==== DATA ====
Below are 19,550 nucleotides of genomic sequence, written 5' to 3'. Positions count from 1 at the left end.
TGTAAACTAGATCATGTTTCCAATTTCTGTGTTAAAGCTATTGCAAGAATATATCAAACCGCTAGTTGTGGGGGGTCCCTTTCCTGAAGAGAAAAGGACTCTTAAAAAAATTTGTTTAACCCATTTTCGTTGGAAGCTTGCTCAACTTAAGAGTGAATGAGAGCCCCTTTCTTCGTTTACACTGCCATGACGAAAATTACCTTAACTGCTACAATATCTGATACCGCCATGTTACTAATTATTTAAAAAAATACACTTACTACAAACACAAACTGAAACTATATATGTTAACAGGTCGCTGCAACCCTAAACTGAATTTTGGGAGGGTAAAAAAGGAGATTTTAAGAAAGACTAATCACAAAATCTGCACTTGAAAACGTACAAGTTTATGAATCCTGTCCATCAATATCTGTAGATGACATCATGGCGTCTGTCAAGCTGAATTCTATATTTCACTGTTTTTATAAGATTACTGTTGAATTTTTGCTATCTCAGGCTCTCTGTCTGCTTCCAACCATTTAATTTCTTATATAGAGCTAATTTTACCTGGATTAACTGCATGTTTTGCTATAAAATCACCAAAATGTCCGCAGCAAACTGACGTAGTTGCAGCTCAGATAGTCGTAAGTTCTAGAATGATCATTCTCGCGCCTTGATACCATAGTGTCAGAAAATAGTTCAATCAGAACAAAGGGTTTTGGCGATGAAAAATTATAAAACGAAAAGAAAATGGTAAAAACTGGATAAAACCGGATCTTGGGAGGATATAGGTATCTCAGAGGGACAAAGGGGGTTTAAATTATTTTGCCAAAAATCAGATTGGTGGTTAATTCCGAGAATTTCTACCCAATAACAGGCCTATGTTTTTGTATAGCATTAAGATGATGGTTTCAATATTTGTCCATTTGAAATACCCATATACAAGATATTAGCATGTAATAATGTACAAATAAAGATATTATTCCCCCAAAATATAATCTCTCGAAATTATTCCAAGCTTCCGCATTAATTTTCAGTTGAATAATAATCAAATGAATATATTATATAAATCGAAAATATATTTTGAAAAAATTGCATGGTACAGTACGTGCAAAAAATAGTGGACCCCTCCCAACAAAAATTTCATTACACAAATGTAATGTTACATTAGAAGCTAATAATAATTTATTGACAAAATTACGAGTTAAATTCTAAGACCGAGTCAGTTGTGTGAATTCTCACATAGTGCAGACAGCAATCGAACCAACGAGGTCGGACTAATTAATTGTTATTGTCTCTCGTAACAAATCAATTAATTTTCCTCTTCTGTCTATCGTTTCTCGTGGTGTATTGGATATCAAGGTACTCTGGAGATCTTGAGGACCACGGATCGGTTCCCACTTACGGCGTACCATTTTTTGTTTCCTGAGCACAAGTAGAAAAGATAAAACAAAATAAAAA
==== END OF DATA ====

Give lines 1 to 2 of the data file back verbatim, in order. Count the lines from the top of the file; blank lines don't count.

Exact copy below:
Below are 19,550 nucleotides of genomic sequence, written 5' to 3'. Positions count from 1 at the left end.
TGTAAACTAGATCATGTTTCCAATTTCTGTGTTAAAGCTATTGCAAGAATATATCAAACCGCTAGTTGTGGGGGGTCCCTTTCCTGAAGAGAAAAGGACTCTTAAAAAAATTTGTTTAACCCATTTTCGTTGGAAGCTTGCTCAACTTAAGAGTGAATGAGAGCCCCTTTCTTCGTTTACACTGCCATGACGAAAATTACCTTAACTGCTACAATATCTGATACCGCCATGTTACTAATTATTTAAAAAAATACACTTACTACAAACACAAACTGAAACTATATATGTTAACAGGTCGCTGCAACCCTAAACTGAATTTTGGGAGGGTAAAAAAGGAGATTTTAAGAAAGACTAATCACAAAATCTGCACTTGAAAACGTACAAGTTTATGAATCCTGTCCATCAATATCTGTAGATGACATCATGGCGTCTGTCAAGCTGAATTCTATATTTCACTGTTTTTATAAGATTACTGTTGAATTTTTGCTATCTCAGGCTCTCTGTCTGCTTCCAACCATTTAATTTCTTATATAGAGCTAATTTTACCTGGATTAACTGCATGTTTTGCTATAAAATCACCAAAATGTCCGCAGCAAACTGACGTAGTTGCAGCTCAGATAGTCGTAAGTTCTAGAATGATCATTCTCGCGCCTTGATACCATAGTGTCAGAAAATAGTTCAATCAGAACAAAGGGTTTTGGCGATGAAAAATTATAAAACGAAAAGAAAATGGTAAAAACTGGATAAAACCGGATCTTGGGAGGATATAGGTATCTCAGAGGGACAAAGGGGGTTTAAATTATTTTGCCAAAAATCAGATTGGTGGTTAATTCCGAGAATTTCTACCCAATAACAGGCCTATGTTTTTGTATAGCATTAAGATGATGGTTTCAATATTTGTCCATTTGAAATACCCATATACAAGATATTAGCATGTAATAATGTACAAATAAAGATATTATTCCCCCAAAATATAATCTCTCGAAATTATTCCAAGCTTCCGCATTAATTTTCAGTTGAATAATAATCAAATGAATATATTATATAAATCGAAAATATATTTTGAAAAAATTGCATGGTACAGTACGTGCAAAAAATAGTGGACCCCTCCCAACAAAAATTTCATTACACAAATGTAATGTTACATTAGAAGCTAATAATAATTTATTGACAAAATTACGAGTTAAATTCTAAGACCGAGTCAGTTGTGTGAATTCTCACATAGTGCAGACAGCAATCGAACCAACGAGGTCGGACTAATTAATTGTTATTGTCTCTCGTAACAAATCAATTAATTTTCCTCTTCTGTCTATCGTTTCTCGTGGTGTATTGGATATCAAGGTACTCTGGAGATCTTGAGGACCACGGATCGGTTCCCACTTACGGCGTACCATTTTTTGTTTCCTGAGCACAAGTAGAAAAGATAAAACAAAATAAAAA